It was a Greek-themed amusement park. Hence:

The kiddies came out to play after their exams!

This thing spins you around 360 degrees in your seat, and then another 360 degrees in the air. See that huge spinning arm? And believe me when I say it goes fast. Dad and I decided to give it miss since we came straight after breakfast. (Did I mention how awesome hotel breakfasts are?)

And then there’s this fellow:

And his friend:

And THAT wooden horse:

I’ll take you to the candy shop

E-da wasn’t huge like Everland, but man it’s been too long since I stepped into an amusement park. With their cheery music and candy colours, it’s a place of happy things and the safe, comforting memories of childhood. Call it commercialised fun if you want, but amusement parks still hold that special allure for me. Guess that’s why so many of my novels take place in one.

 

Other notable moments of the trip:

 

1. A pretty face!

Well, hello there! ❤

 

Of course I took a photo!

 

I am inordinately in love with this shop

 

2. The subway ride

Taipei was a lot more similar to Singapore than the other cities were. I particularly liked their train station, for some reason. Their trains were a lot spacier, which made me rue our crowded trains where everyone’s packed like sardines in a can.

At Taoyuan station

 

This scene reminds me of some J-drama starring Takuya Kimura

 

Here comes the bullet train!

 

The prerequisite tourist selfie

 

See how orderly and neat everything is in the train? Plenty of leg room, too

 

 

3. Temples

I’m not big on religion, but their temples were pretty postcard-worthy.

The temple overlooking Sun Moon Lake

 

 

3. Views

There. Taiwan wasn’t so bad now, was it?

I’m back! (Or: a quick summary of my Taiwan trip)

Man, I’ve missed home. Home with its wireless network everywhere, home with its palatable food, and home with its clean, familiar environment.

Taiwan wasn’t too bad, but I remember enjoying South Korea more. I guess the Taiwan experience varies with different people, but for me the hotels were the best part of the trip, with their hot springs and breakfast buffets.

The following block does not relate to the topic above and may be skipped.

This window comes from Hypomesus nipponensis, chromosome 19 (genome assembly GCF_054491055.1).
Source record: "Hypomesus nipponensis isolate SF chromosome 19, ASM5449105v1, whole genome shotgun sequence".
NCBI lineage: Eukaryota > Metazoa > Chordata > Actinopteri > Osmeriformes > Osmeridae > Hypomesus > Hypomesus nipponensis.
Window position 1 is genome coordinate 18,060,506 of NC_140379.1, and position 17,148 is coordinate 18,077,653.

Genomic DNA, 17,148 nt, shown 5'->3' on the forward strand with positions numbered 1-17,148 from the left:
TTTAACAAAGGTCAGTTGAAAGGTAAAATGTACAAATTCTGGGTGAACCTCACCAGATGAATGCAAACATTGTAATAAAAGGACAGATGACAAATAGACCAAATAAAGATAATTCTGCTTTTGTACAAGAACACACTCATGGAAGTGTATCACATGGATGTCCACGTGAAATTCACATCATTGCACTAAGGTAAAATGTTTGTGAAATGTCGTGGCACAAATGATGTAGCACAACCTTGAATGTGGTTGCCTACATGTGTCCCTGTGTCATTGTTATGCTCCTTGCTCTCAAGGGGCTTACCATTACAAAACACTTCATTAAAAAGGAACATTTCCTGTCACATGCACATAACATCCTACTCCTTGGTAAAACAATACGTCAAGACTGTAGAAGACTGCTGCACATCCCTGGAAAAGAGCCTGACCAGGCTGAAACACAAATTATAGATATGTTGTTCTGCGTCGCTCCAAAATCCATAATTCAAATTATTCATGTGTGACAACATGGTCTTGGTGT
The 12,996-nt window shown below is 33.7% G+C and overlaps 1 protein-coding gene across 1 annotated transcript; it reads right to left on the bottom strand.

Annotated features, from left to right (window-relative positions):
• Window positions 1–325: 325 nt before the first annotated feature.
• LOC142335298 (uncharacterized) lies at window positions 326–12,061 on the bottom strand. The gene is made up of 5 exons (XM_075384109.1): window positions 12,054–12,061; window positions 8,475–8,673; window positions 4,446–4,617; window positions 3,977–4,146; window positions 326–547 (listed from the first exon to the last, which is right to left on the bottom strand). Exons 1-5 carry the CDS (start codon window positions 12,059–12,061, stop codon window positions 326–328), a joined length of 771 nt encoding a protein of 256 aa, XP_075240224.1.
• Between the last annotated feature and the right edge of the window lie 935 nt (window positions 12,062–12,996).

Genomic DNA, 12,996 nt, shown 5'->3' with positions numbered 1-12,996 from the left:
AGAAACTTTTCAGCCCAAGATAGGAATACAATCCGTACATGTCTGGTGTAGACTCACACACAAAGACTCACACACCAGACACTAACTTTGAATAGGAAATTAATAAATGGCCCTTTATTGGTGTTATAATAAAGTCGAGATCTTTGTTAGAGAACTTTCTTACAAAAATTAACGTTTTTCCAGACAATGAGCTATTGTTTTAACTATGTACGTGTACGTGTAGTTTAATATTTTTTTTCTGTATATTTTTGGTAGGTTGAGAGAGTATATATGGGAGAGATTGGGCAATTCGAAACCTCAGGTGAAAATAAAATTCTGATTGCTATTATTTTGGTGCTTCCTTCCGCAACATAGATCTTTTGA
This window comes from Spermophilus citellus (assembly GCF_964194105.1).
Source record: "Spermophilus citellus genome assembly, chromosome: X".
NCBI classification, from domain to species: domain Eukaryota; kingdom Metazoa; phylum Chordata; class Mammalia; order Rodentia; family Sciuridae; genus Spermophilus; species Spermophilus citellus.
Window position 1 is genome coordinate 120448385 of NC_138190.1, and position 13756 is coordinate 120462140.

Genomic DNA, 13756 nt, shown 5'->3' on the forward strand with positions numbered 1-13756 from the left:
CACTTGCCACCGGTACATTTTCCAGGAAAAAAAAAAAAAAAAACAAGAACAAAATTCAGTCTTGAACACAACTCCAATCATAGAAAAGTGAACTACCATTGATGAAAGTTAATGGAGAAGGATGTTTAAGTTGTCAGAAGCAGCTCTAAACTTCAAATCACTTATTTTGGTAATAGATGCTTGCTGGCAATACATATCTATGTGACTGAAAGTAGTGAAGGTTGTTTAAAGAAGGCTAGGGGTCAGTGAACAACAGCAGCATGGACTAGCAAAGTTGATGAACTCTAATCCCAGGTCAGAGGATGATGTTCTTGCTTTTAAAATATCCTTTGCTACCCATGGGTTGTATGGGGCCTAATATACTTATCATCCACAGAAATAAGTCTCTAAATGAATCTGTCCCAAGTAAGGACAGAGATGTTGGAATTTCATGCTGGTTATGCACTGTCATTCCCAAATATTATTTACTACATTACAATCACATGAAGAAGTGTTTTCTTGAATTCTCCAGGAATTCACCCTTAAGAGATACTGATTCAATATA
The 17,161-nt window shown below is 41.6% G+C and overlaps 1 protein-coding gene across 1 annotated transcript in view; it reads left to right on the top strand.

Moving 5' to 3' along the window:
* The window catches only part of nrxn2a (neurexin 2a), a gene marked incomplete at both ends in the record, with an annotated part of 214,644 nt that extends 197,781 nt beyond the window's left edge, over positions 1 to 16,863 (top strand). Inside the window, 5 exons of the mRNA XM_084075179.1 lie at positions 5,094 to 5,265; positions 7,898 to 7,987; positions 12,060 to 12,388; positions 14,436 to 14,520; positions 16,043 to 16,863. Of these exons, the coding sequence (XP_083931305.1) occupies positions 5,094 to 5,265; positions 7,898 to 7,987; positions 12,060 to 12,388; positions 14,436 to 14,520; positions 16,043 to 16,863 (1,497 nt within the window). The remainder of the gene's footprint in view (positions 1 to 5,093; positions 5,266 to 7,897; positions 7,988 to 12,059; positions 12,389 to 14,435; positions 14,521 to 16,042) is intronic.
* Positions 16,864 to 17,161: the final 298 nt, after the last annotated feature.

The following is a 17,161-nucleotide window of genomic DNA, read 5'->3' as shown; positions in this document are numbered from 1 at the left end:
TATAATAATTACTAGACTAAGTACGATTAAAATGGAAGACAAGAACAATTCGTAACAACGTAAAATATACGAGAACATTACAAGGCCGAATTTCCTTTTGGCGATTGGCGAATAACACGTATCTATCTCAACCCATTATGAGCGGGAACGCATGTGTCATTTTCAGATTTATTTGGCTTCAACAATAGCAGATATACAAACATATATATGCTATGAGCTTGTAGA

Hot spring in our bathroom at Fleur de Chine, which overlooks the Sun Moon Lake

 

 

 

Mmm, sashimi

 

I know a lot of people loooove the street food in Taiwan, but I found it pretty hard to get used to it. My dad and I aren’t really into street snacks from night markets, so we spent most of our time taking photos and chilling in cafes while the rest were going crazy with oyster vermicelli, bubble tea, fried chicken schnitzel and Taiwan sausages.

We survived on Starbucks and 7 Eleven, the latter for snacks like yoghurt and apples and nuts. The only unhealthy street food I tried was the barbequed corn on the cob, which turned out to be drenched in oil and barbeque sauce.

Shopping was okay – I got a pair of shoes, a Kindle sleeve and a trenchcoat (whee!) – but anything from international brands are crazy expensive since Taiwan imposes a 120% import tax, so a pair of Converses costs upwards of S$100. Anything locally made, though, was a steal.

The people were nice – the service they provide is definitely better than that in Singapore, so that’s a plus. I got to practice my rusty Mandarin, chatting with the service staff.

Environment wise, Taipei was the place that came closer to what I was expecting. Halfway through the trip, my dad and I got pretty nostalgic for Jeju Island and Seoul, and started making plans to go back. (YAY!)

I’ll see you again, lovely

 

That’s all for now! I know I promised lots of photos, but I’ve been swamped with emails since this morning. One week away from work, and it’s a mad rush to catch up on everything. So photos will come in a bit, pinky swear!

In the meantime, it’s Monday! I’m still in a holiday mood, so here are some happy things.

by Crosby Newell Bonsall

 

Have a great week, everyone! :0)